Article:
[video breaks to UMKC counterpart at 1:25 and unidentified voice says "We're all human"]

[cut to Judy Ancel]

ANCEL: Violence is a tactic. And it's to be -- it's to be used when it's appropriate, the appropriate tactic.

Here's the unedited version of Giljum:

Transcript of unedited video. Parts in bold are missing from Breitbart's posted video:

I tend to agree with you, because if you look at labor's history over the years, you'll find that we have a very violent history, with violent protests reaction to suppression. Okay? But as time has changed, the tactics have changed or the need for those have changed. Okay.

Now, that's not to say that in certain instances, uh, strategically played out for certain purposes that industrial sabotage doesn't have its place. I think it certainly does. But as far as -- you know, I can't really honestly say that I've never wished -- have never been in a position where I have wished real harm on somebody or um...uh...inflicted any pain and suffering on some people that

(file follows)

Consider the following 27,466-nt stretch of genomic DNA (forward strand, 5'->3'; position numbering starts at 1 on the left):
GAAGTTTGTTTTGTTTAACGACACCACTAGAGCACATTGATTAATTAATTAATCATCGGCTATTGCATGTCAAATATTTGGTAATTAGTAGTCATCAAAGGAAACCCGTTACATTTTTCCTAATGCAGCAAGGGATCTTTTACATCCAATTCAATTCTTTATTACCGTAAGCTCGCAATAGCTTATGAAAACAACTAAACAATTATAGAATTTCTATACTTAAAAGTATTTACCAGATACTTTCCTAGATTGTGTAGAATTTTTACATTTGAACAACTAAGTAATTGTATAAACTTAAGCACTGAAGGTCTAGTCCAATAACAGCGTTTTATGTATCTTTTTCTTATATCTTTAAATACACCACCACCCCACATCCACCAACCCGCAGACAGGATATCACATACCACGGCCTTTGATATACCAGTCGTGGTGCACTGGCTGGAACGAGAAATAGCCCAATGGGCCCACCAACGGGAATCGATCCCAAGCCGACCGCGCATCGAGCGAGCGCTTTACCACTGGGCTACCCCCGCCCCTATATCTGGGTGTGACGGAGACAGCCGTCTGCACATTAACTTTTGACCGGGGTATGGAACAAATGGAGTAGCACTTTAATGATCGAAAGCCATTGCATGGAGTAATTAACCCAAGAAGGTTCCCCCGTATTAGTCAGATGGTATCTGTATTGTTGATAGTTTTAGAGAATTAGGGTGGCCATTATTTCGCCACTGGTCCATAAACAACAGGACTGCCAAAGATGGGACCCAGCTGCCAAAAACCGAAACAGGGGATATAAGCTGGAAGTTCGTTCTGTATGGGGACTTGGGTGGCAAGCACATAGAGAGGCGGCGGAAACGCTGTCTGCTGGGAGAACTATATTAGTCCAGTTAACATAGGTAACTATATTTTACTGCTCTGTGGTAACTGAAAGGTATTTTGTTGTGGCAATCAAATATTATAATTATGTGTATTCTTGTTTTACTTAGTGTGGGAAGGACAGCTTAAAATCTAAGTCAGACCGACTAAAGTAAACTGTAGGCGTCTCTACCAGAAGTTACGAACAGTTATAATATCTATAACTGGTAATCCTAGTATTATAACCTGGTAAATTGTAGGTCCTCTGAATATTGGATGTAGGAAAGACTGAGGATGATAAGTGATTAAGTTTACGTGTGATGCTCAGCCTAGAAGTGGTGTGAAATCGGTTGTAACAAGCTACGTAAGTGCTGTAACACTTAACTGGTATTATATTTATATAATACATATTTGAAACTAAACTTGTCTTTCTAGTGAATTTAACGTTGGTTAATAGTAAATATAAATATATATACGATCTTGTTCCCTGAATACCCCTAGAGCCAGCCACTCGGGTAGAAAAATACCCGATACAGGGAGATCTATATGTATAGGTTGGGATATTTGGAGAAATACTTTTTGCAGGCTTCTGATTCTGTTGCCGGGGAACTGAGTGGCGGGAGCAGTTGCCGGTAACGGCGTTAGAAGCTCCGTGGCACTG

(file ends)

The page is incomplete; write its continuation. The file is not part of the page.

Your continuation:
[cut away] STUDENT, off camera: We're all human

GILJUM: You know, didn't ask for it but it certainly has its place. It certainly makes you feel a helluva lot better sometimes but beyond that, I'm not sure that as a tactic today violence or reaction to the violence we had back then would be called for here. I think it would do more harm than good.

Ancel is not even a part of the discussion during this full unedited clip with the single exception of the visual cutaway to her during the student voiceover. Here is her unedited video:

Here is the full unedited transcript version of Ancel's remark with sections in bold which were omitted from the Breitbart version:

ANCEL: The one guy in the film, one of the guys who had been one of the young, um, SNCC types, said


-- he represented the kind of thinking that went into this student on the coordinating committee and then later probably -- well, coinciding with the Black Panthers. You know, he said violence is a tactic and it's to be used when it's appropriate, when it's an appropriate tactic. Whether -- they never come back to him to ask him what he thought of the window-smashing in that march or whether or not that was done by them or others or provocateurs. We don't know that.